· Summarize the major differences of the social contract theories. The major differences between classical republicanism and John Locke’s natural rights are philosophy are that classical republicanism stresses the “common”good or community over the natural rights stress of the individual. You look at the natural rights philosophy from what Locke would describe as a “state of nature,” that is, an imaginary situation where there is no government. Lock believed that there was a law of nurture to govern a state of nature; he stated, “The state of nature has a law of nature to govern it which obliges everyone…

No one ought to harm another in his life, health, liberty, or possessions. ” “The main ideologies of the natural rights philosophy are found in the Declaration of Independence with such ideals as consent of the governed, right of revolution, unalienable rights (or rights that cannot be taken away or given up, such as life liberty and property), and overall establishes a social contract. Classical republicanism is modeled after the Roman Republic, where the government provides its citizens with liberty under government and stressed the common good, or what was best for the society as a whole (Powell, Jim.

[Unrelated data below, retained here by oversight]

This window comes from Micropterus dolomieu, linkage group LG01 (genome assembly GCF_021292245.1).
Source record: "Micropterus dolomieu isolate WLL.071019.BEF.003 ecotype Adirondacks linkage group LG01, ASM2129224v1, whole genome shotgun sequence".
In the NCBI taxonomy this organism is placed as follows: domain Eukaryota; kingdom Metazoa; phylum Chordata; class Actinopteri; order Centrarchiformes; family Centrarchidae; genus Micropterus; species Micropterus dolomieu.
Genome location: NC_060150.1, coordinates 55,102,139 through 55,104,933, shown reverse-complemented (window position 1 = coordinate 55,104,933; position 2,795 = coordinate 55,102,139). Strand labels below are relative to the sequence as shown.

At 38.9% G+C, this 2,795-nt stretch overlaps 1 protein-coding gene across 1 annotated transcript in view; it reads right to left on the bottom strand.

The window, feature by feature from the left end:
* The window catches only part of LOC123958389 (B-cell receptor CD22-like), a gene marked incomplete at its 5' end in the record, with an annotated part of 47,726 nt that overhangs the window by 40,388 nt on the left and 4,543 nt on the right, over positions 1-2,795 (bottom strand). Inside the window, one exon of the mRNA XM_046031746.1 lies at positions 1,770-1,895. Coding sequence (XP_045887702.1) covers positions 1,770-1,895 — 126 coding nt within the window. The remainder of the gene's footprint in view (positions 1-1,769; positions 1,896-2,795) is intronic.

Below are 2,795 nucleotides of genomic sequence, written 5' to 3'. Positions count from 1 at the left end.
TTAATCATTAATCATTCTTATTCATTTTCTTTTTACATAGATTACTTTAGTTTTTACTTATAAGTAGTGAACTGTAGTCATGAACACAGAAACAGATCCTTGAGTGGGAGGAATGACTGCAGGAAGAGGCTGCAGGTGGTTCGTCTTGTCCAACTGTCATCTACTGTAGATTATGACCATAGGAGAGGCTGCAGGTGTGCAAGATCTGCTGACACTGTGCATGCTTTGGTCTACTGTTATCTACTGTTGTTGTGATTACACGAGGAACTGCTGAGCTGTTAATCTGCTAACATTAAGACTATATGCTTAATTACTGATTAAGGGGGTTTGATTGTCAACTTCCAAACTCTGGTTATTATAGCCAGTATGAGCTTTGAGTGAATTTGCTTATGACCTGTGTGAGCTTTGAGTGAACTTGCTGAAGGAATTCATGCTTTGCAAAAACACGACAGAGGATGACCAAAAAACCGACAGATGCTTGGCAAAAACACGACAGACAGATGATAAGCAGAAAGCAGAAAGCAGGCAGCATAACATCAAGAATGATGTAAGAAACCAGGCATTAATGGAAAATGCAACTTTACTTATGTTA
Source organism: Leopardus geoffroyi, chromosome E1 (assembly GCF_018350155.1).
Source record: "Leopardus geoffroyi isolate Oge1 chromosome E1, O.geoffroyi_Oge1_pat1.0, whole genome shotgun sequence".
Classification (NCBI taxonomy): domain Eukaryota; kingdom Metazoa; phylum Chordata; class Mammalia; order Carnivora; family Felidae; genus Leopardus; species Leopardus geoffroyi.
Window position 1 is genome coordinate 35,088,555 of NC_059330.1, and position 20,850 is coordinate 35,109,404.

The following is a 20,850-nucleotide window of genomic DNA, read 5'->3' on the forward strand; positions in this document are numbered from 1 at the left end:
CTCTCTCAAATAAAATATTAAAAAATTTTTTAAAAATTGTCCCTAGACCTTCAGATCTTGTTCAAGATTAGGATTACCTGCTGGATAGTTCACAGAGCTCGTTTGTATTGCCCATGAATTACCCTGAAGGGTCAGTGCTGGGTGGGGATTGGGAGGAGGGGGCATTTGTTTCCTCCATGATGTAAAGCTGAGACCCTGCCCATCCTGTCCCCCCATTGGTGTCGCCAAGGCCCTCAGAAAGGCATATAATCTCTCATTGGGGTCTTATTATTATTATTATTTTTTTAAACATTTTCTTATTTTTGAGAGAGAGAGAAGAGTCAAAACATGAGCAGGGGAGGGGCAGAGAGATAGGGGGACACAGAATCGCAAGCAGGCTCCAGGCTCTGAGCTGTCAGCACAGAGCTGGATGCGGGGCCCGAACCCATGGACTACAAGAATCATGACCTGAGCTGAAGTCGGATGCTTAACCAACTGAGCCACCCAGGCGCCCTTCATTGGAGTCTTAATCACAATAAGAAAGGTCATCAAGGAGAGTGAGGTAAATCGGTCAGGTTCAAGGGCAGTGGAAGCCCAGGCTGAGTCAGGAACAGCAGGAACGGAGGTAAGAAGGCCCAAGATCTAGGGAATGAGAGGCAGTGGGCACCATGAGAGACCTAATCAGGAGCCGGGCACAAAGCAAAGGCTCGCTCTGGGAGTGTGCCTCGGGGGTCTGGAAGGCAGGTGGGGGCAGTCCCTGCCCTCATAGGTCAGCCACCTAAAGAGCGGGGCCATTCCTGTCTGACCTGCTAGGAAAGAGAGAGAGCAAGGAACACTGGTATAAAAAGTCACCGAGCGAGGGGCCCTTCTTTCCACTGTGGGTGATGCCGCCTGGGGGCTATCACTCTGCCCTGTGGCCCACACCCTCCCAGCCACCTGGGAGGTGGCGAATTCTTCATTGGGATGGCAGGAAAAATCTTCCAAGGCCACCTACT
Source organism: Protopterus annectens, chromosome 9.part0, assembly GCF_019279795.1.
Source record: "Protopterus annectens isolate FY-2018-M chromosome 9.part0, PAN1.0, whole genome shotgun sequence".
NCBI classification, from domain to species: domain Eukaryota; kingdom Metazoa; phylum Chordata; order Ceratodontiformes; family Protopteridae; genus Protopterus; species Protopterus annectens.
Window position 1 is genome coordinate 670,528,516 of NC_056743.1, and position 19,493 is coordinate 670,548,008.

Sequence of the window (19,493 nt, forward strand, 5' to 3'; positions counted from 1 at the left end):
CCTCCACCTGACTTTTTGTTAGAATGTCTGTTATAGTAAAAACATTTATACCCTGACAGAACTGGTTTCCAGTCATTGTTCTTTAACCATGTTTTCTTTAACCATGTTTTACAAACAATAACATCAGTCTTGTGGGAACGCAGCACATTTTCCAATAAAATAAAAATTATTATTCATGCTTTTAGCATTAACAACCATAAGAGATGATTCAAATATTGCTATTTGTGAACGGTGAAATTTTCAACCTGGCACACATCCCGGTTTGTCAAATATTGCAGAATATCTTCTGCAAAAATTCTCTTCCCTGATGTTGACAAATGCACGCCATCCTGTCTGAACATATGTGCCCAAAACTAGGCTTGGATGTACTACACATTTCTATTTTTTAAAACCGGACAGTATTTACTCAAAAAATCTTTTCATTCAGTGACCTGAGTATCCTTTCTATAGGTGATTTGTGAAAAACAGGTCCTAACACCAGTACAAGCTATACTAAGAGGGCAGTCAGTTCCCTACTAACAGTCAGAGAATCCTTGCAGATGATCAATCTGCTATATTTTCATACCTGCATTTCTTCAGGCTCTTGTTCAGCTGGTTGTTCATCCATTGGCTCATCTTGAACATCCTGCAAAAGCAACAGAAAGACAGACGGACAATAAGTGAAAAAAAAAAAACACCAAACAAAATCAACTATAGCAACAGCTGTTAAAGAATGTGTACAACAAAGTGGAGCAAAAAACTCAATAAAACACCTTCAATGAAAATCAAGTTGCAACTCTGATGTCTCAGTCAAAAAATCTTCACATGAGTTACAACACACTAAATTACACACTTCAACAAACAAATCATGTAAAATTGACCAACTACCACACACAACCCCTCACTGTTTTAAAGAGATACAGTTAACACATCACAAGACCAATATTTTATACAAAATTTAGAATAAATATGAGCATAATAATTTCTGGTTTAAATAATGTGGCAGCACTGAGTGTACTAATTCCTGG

(1996)). ” Citizens within a republic must share the same characteristics: civic virtue, moral education, and live in small, uniform communities. Civic virtue is demonstrated when a person sets aside their own personal interests to promote the common good, and thus classical republics often drastically limited individual rights. “Moral education is the idea that citizens must be taught to be virtuous based on civic religion; these virtues included generosity, courage, self-control, and fairness.

Small, uniform communities were necessary to prevent factions (self-interested groups of individuals), and to prevent this, limited the degree of diversity within these communities (Kelly, Martin. (2012)). ” People residing within these communities often had similar wealth, religious or moral beliefs, and ways of life. To further prevent diversity, each community has an established religion (which is prohibited in our Constitution per Amendment 1). What are the key principles associated with Locke’s social contract theory?